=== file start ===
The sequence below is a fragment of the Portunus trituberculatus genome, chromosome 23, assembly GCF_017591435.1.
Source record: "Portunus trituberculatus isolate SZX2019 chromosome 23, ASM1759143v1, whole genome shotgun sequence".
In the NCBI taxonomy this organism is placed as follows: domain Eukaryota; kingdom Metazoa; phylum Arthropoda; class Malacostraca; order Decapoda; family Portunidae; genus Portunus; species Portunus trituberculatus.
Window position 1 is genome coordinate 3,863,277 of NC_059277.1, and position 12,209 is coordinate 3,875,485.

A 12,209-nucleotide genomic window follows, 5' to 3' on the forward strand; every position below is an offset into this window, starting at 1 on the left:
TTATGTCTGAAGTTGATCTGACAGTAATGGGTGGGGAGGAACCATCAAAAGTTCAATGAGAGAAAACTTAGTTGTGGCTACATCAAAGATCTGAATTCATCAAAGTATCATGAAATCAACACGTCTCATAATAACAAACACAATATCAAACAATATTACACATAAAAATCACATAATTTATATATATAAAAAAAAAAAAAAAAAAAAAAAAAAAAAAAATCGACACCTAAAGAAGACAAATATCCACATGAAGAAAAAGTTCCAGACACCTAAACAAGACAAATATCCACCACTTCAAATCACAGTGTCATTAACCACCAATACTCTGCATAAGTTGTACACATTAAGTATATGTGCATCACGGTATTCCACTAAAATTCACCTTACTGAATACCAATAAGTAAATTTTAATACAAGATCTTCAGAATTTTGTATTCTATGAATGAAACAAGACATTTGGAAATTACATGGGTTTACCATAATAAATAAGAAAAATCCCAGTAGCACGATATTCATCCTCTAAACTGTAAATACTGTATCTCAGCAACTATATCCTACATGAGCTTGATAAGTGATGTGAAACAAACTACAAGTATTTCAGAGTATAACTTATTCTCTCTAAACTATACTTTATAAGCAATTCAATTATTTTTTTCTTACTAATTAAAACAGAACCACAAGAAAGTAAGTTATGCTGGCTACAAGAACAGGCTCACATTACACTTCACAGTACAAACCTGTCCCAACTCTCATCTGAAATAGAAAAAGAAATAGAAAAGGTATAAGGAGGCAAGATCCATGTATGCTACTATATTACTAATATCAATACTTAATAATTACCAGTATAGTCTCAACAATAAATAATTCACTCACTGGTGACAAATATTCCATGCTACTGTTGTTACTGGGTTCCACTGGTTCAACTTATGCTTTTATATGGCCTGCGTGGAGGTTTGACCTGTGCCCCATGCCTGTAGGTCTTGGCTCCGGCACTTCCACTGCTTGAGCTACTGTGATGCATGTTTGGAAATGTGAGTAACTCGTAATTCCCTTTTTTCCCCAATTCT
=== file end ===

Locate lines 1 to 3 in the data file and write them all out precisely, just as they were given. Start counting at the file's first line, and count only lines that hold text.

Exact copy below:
The sequence below is a fragment of the Portunus trituberculatus genome, chromosome 23, assembly GCF_017591435.1.
Source record: "Portunus trituberculatus isolate SZX2019 chromosome 23, ASM1759143v1, whole genome shotgun sequence".
In the NCBI taxonomy this organism is placed as follows: domain Eukaryota; kingdom Metazoa; phylum Arthropoda; class Malacostraca; order Decapoda; family Portunidae; genus Portunus; species Portunus trituberculatus.